In the second case, challengers sued the DNR seeking stricter enforcement of regulations regarding large-scale water withdrawals for irrigation. Challengers claimed that the agency failed to consider the cumulative negative impact on water levels in nearby lakes and streams when it issued permits for nine high-capacity wells. As in the previous case, the DNR argued that Act 21 prevented the agency from considering the cumulative impact of the new wells. 

The Wisconsin Supreme Court again affirmed the circuit court’s decision in the case, holding that the DNR erroneously claimed that it lacked regulatory authority. Writing for the majority, Justice Rebecca Dallet stated, “The DNR’s authority to consider the environmental effects of proposed high capacity wells, while broad, is nevertheless explicitly permitted by statute.”

Chief Justice Annette Ziegler joined Justices Ann Walsh Bradley, Rebecca Dallet and Jill Karofsky in both majority opinions. Justice Brian Hagedorn did not participate in the case.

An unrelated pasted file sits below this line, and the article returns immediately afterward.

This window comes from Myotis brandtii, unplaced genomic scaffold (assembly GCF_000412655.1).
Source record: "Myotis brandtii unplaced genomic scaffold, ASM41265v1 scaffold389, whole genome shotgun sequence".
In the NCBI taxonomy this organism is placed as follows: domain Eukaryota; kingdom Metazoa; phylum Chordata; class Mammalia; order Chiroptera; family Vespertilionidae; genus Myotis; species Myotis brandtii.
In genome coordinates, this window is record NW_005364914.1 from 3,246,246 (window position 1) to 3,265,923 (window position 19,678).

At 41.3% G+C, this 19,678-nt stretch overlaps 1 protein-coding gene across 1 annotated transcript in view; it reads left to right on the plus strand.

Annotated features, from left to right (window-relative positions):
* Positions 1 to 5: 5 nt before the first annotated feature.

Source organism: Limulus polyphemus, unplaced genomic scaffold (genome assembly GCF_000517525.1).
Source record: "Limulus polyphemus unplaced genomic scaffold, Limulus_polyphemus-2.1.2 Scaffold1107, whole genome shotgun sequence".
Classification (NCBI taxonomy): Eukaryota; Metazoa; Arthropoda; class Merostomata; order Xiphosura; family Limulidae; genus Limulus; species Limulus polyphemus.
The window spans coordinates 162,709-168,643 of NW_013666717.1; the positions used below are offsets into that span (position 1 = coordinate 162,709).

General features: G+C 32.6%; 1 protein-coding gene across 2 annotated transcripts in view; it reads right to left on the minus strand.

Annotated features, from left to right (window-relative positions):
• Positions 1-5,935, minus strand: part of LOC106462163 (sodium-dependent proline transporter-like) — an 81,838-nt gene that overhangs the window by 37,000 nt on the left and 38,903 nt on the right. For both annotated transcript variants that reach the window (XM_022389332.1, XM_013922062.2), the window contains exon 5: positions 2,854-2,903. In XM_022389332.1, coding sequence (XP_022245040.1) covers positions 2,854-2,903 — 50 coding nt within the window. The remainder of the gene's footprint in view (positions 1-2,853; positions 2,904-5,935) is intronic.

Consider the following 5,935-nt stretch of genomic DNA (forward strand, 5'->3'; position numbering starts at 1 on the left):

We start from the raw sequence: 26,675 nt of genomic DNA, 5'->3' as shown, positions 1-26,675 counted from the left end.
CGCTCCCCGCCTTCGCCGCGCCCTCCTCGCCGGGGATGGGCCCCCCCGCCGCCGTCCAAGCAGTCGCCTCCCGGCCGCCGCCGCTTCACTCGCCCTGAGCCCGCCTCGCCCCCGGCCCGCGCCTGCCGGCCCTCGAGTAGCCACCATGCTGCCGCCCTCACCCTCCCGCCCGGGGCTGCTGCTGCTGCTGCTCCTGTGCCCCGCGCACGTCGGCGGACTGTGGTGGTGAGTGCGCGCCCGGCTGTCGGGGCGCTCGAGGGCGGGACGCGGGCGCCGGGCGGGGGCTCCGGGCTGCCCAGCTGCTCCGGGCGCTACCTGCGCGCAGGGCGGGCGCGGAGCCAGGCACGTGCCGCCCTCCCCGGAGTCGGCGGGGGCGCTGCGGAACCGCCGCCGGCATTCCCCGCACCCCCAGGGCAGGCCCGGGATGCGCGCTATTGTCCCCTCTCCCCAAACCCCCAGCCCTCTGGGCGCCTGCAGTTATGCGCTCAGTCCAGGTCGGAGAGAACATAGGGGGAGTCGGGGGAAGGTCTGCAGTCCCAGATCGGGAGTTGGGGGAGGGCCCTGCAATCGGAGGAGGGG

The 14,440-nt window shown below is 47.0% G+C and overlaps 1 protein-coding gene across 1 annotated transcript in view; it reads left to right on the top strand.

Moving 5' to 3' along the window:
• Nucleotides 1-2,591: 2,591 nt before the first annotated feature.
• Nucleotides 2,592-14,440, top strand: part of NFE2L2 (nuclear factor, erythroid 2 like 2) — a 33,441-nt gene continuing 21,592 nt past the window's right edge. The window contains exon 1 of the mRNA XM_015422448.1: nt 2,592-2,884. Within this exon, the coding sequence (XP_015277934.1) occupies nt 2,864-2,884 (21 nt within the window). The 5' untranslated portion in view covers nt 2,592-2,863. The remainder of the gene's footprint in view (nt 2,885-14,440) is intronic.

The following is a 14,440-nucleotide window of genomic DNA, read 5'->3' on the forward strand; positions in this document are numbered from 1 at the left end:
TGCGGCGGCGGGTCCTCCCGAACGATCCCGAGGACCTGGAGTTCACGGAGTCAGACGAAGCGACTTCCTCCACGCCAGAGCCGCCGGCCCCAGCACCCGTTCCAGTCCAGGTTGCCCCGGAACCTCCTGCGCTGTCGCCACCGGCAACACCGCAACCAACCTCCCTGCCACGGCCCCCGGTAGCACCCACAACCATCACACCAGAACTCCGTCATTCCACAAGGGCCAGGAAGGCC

Justices Rebecca Bradley and Patience Roggensack dissented, arguing in part: “Elevating its environmental policy preferences over the legislature’s prerogative to reclaim its constitutional authority, the majority distorts the plain language of [Act 21] to achieve its own ends.” 

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Governors appoint new supreme court justices in two states

Alaska and Arizona have new state supreme court justices after appointments from their respective governors. Alaska Gov. Mike Dunleavy (R) appointed Jennifer Stuart Henderson to the Alaska Supreme Court on July 7, and Arizona Gov. Doug Ducey (R) appointed Kathryn Hackett King to the Arizona Supreme Court on July 8.

Alaska

A seat on the Alaska Supreme Court became vacant when former Chief Justice Joel Bolger retired on June 30, 2021. Gov. Dunleavy selected Jennifer Stuart Henderson for the seat from a list of three finalists forwarded by the Alaska Judicial Council (AJC). Henderson is Gov. Dunleavy’s second nominee to the five-member supreme court.